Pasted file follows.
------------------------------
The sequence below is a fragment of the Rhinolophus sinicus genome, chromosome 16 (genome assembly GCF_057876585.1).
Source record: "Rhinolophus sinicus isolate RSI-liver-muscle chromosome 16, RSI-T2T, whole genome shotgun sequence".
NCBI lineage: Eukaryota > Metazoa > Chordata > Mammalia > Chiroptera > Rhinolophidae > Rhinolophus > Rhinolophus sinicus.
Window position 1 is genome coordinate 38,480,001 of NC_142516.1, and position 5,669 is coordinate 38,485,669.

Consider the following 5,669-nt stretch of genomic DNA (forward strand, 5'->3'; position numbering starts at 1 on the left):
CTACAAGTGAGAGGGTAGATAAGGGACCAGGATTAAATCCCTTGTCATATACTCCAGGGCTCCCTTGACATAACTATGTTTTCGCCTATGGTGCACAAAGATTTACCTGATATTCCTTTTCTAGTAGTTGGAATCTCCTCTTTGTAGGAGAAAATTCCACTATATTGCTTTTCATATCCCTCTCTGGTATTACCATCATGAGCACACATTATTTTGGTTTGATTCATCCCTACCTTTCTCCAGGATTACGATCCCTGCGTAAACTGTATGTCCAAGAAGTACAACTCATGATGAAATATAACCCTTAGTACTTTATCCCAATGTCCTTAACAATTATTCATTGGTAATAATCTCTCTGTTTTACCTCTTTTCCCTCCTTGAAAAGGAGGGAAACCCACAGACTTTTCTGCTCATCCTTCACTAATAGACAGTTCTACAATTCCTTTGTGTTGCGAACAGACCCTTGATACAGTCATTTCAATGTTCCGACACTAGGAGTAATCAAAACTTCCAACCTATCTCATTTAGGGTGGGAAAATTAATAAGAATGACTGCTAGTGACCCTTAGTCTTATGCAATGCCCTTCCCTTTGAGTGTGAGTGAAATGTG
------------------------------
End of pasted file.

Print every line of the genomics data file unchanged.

The sequence below is a fragment of the Rhinolophus sinicus genome, chromosome 16 (genome assembly GCF_057876585.1).
Source record: "Rhinolophus sinicus isolate RSI-liver-muscle chromosome 16, RSI-T2T, whole genome shotgun sequence".
NCBI lineage: Eukaryota > Metazoa > Chordata > Mammalia > Chiroptera > Rhinolophidae > Rhinolophus > Rhinolophus sinicus.
Window position 1 is genome coordinate 38,480,001 of NC_142516.1, and position 5,669 is coordinate 38,485,669.

Consider the following 5,669-nt stretch of genomic DNA (forward strand, 5'->3'; position numbering starts at 1 on the left):
CTACAAGTGAGAGGGTAGATAAGGGACCAGGATTAAATCCCTTGTCATATACTCCAGGGCTCCCTTGACATAACTATGTTTTCGCCTATGGTGCACAAAGATTTACCTGATATTCCTTTTCTAGTAGTTGGAATCTCCTCTTTGTAGGAGAAAATTCCACTATATTGCTTTTCATATCCCTCTCTGGTATTACCATCATGAGCACACATTATTTTGGTTTGATTCATCCCTACCTTTCTCCAGGATTACGATCCCTGCGTAAACTGTATGTCCAAGAAGTACAACTCATGATGAAATATAACCCTTAGTACTTTATCCCAATGTCCTTAACAATTATTCATTGGTAATAATCTCTCTGTTTTACCTCTTTTCCCTCCTTGAAAAGGAGGGAAACCCACAGACTTTTCTGCTCATCCTTCACTAATAGACAGTTCTACAATTCCTTTGTGTTGCGAACAGACCCTTGATACAGTCATTTCAATGTTCCGACACTAGGAGTAATCAAAACTTCCAACCTATCTCATTTAGGGTGGGAAAATTAATAAGAATGACTGCTAGTGACCCTTAGTCTTATGCAATGCCCTTCCCTTTGAGTGTGAGTGAAATGTG